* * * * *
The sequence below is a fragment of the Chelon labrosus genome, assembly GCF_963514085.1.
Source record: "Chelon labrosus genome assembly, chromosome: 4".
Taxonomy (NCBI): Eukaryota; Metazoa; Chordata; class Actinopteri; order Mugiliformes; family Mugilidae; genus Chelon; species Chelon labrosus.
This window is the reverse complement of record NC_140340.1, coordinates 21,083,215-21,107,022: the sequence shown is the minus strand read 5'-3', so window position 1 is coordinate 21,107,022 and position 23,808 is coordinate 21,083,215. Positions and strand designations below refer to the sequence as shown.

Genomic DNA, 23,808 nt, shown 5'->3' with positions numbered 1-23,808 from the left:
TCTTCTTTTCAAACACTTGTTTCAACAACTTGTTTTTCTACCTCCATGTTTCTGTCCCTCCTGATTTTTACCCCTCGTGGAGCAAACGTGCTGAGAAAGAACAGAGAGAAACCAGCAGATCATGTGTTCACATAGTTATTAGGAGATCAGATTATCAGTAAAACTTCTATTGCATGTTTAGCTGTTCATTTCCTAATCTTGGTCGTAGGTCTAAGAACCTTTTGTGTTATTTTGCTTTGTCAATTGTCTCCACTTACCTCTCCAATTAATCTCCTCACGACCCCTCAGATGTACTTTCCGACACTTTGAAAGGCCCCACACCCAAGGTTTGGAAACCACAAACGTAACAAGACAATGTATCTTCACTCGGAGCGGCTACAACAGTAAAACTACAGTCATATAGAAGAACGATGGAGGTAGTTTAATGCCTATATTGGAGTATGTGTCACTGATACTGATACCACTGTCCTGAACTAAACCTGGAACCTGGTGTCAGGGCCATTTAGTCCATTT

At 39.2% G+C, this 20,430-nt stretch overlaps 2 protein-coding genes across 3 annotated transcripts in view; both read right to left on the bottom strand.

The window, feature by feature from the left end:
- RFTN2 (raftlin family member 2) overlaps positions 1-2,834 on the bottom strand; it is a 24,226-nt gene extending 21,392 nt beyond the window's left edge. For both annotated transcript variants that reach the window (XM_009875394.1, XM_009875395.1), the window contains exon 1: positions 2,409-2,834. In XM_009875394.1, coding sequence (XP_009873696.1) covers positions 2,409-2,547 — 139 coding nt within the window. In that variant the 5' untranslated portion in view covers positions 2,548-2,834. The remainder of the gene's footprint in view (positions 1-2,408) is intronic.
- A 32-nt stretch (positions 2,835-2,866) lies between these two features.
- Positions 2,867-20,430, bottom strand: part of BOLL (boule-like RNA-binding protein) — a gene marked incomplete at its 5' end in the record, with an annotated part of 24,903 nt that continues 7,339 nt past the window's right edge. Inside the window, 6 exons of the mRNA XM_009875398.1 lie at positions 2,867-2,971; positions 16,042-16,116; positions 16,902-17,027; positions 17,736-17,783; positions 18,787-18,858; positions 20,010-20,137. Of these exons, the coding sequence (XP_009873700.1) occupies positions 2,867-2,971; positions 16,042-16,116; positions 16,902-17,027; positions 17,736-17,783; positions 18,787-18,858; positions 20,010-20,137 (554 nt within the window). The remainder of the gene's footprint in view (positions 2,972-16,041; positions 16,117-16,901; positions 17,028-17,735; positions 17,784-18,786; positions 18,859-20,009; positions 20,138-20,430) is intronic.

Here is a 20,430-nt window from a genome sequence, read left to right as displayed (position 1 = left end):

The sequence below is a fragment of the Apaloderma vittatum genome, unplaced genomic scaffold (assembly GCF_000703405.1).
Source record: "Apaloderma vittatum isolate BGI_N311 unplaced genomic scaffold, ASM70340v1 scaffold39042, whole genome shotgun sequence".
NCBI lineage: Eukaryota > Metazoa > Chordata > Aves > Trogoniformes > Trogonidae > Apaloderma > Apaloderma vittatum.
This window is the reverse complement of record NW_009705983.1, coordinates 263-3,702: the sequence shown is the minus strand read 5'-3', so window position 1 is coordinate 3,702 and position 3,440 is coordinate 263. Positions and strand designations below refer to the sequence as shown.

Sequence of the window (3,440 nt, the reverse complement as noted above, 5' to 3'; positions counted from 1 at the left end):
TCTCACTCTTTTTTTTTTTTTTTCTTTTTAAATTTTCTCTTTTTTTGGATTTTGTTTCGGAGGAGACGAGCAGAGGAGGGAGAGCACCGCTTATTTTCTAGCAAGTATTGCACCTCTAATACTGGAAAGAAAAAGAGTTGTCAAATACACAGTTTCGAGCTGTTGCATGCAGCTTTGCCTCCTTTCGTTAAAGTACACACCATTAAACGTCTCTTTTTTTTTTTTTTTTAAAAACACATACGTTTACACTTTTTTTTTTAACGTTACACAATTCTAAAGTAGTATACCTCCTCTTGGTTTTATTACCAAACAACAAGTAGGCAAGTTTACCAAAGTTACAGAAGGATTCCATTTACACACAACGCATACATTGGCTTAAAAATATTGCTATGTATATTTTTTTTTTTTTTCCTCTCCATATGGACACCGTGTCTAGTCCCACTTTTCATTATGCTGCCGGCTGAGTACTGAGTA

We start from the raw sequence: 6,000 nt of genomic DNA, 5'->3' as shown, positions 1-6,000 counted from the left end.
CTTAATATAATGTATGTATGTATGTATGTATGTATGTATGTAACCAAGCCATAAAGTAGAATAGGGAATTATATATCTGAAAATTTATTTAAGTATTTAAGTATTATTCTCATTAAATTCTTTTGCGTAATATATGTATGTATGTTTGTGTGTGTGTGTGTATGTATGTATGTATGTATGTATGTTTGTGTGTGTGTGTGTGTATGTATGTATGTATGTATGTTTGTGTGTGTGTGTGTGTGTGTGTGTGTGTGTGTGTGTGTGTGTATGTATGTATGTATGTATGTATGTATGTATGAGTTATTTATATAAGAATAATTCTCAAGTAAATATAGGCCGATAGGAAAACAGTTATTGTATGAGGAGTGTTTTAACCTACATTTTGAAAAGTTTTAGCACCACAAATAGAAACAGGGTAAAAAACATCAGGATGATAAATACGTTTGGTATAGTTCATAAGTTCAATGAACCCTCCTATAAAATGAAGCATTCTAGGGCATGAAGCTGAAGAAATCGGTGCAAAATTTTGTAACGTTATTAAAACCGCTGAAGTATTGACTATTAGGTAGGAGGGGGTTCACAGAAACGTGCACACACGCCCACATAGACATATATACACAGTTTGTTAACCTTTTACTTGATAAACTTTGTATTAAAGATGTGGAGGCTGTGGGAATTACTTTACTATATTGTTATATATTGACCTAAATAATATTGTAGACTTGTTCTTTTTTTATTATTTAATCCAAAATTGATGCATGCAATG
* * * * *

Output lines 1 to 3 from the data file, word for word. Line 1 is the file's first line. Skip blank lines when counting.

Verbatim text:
The sequence below is a fragment of the Chelon labrosus genome, assembly GCF_963514085.1.
Source record: "Chelon labrosus genome assembly, chromosome: 4".
Taxonomy (NCBI): Eukaryota; Metazoa; Chordata; class Actinopteri; order Mugiliformes; family Mugilidae; genus Chelon; species Chelon labrosus.